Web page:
Drawing a Cat in Pen and Ink
One year ago I decided to do something that I’ve never done before, and that was a daily drawing challenge. I’ve always loved drawing cats, and have a lot of my own reference photos from my cat and friends’ cats, so I decided to choose them as my subject and further explore how to draw a cat through this daily practice. For 30 days in January/February I drew one drawing of a cat each day and posted each drawing to Instagram. Most were from photos I took myself, but some were from photos friends’ shared with me of their cats, and some were from cats I found on Instagram. These original drawings are for sale and can be purchased HERE.
A morning cup of tea, with an ink bottle, vintage nib pen and a special edition rose chocolate bar by Valerie Confections in collaboration with Edible Gardens LA. photo by Brianna Lamar
The drawings were executed in graphite pencil, charcoal pencil, watercolor brush pen, and pen and ink.
Although I have worked a lot in ink, and it’s one of my favorite mediums, I have mostly worked abstractly with the ink nib pen. It was fun to try out this medium to render a more realistic drawing utilizing some crosshatching techniques.
Since it is a bit of a different process than drawing in pencil, I thought I’d share with you the basic steps I took to approach a pen and ink drawing of a cat….for the curious cats out there 😉
First I lightly drew the basic structure of the cat with a mechanical graphite pencil.
Next I erased the pencil very carefully to leave just a faint image of my drawing. This gives me the guidance I need to create an observationally accurate drawing along with the freedom to draw fluidly with the ink and not feel constricted by my pencil lines.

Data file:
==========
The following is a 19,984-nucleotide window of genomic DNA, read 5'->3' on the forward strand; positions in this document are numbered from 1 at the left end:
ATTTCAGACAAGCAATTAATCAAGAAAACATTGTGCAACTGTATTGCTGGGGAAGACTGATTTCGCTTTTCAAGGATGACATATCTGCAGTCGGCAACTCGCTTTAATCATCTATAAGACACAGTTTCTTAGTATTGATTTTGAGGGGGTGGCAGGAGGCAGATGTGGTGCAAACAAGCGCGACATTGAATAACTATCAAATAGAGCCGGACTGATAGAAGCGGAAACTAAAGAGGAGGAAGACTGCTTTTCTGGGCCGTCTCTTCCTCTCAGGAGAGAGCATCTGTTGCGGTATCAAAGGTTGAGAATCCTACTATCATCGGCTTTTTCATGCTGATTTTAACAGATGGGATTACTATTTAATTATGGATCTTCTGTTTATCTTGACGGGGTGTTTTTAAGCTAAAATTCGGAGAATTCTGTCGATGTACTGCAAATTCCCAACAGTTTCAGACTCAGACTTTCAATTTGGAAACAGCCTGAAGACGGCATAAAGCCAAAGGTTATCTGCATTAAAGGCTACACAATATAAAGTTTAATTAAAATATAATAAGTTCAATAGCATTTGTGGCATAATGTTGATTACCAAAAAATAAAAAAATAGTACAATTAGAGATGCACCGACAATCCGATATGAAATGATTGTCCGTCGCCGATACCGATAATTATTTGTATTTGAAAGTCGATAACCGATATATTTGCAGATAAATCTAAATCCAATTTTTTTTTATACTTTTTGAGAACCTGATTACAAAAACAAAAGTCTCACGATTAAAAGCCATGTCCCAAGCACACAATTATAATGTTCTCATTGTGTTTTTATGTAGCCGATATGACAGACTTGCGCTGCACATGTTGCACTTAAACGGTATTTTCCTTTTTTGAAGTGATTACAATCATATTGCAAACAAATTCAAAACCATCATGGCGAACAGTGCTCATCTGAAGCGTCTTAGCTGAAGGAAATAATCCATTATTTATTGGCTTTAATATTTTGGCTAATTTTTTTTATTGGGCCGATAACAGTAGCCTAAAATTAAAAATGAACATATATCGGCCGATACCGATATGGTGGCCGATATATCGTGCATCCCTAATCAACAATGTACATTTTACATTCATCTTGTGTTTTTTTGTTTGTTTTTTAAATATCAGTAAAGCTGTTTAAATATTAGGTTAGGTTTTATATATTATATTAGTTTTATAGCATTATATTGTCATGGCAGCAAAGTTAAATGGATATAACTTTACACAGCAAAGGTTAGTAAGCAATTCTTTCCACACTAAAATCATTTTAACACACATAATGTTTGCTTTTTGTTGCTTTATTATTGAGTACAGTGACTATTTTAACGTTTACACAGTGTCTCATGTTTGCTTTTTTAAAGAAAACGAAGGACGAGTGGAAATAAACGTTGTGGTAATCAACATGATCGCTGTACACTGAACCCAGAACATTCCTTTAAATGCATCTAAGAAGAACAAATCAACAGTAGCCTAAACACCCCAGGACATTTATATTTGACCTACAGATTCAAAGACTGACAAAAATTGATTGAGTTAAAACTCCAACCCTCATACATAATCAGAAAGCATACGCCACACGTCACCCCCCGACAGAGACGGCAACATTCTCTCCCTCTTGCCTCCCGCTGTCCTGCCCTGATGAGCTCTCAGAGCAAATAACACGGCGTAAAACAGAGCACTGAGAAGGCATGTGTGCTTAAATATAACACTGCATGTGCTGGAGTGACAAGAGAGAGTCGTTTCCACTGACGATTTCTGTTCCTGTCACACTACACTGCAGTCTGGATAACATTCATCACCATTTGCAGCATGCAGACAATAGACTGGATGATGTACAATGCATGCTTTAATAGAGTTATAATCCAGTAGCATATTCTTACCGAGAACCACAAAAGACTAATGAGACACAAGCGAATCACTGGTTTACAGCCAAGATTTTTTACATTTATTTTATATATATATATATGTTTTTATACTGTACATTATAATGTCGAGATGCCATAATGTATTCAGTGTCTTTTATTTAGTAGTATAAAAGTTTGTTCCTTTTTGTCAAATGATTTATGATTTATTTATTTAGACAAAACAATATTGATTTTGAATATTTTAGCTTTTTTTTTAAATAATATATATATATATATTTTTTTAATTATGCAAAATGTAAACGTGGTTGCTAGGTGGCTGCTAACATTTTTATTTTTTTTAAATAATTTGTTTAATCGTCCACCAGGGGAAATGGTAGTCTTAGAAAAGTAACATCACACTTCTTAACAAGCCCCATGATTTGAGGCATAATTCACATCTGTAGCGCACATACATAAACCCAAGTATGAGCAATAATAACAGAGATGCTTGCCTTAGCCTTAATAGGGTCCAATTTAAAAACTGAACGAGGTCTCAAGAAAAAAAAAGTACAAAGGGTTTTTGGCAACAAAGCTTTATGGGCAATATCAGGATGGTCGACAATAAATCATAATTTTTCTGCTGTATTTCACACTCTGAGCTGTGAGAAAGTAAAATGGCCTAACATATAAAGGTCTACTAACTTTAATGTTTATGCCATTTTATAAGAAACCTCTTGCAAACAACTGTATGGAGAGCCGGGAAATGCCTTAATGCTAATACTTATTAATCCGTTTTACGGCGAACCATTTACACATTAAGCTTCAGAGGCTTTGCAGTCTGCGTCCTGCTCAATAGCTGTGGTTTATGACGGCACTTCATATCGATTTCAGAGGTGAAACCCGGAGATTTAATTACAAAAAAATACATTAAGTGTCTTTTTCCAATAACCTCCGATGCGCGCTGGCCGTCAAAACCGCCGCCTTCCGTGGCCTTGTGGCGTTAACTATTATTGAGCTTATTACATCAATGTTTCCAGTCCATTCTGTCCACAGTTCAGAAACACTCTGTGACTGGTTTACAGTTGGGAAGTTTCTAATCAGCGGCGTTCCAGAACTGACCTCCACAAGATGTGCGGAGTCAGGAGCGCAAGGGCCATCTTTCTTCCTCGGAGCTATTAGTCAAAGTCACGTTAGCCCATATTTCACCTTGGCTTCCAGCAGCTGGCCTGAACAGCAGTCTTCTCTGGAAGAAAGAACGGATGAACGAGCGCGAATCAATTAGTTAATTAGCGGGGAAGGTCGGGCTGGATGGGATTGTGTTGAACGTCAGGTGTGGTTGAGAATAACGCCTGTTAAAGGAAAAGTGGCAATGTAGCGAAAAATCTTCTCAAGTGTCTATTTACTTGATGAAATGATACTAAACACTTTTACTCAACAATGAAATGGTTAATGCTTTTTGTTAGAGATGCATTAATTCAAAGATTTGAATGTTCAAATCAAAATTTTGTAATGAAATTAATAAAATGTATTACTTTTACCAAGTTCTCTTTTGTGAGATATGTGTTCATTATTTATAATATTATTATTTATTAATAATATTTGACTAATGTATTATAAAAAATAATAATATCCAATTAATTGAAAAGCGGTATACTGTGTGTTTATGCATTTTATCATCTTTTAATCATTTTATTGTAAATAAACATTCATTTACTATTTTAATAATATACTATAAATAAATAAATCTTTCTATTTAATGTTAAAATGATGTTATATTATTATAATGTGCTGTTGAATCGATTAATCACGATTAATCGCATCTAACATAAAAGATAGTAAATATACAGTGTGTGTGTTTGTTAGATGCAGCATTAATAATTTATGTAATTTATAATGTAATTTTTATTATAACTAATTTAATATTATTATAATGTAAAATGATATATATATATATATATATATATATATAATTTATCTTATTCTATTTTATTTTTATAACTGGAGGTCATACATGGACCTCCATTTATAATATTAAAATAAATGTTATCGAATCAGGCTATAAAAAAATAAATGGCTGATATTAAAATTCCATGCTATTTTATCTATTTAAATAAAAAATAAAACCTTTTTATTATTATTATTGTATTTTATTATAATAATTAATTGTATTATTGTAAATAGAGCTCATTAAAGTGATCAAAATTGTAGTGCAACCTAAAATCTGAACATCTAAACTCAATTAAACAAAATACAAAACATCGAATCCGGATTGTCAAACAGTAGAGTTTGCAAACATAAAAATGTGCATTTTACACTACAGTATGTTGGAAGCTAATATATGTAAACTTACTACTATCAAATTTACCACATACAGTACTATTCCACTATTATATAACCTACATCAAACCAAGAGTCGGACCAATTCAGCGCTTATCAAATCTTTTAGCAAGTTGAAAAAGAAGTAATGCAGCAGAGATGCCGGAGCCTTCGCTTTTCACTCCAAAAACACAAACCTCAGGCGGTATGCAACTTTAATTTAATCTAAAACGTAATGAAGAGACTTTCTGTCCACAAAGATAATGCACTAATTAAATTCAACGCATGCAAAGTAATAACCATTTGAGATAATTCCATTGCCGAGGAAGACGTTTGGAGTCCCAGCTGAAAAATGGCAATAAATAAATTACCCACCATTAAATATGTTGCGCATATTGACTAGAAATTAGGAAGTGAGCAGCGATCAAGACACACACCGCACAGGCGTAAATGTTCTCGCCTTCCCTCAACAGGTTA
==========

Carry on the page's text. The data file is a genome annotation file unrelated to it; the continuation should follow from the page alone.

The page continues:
To begin drawing with the nib pen, I created a very soft outline with feathery lines. Then I started with the head of the cat, laying in light diagonal hatch marks and a little bit of crosshatching to render areas with deeper value.
This was a bit of an experiment, but I decided to lay down the first layer of soft diagonal hatch marks roughly following the form of the cat to indicate the different planes, as well as the direction of the fur.
To finish, I continued to develop the form with hatch marks to create the look of the fur and deepen the values and further develop the form of the cat. I also added the stripes and spots, unique markings of this half-bengal kitty. You can see I also indicated some cast shadow on the ground to place the cat upon a surface.
Once I knew the ink was fully dry, I carefully erased the rest of the pencils lines.
The blotches are from my pen tip catching the paper as I signed my name…arrrrgh…haha….but I decided I don’t mind too much as it adds to the story of the character of the tool that I am using. Pen and Ink technique is a lot of fun, and it’s a bit tricky and messy at times….I have found joy in working with it by surrendering to it’s unruly character…or perhaps, my own in working with it. 😉
I hope you found this inside peek into my process interesting or perhaps helpful if you are looking to explore and experiment with this technique yourself to draw a cat or any other creature! To view this series available in my shop click the link below:
>>>—–> 30 Days of Cats Series Original Art for Sale <—–<<<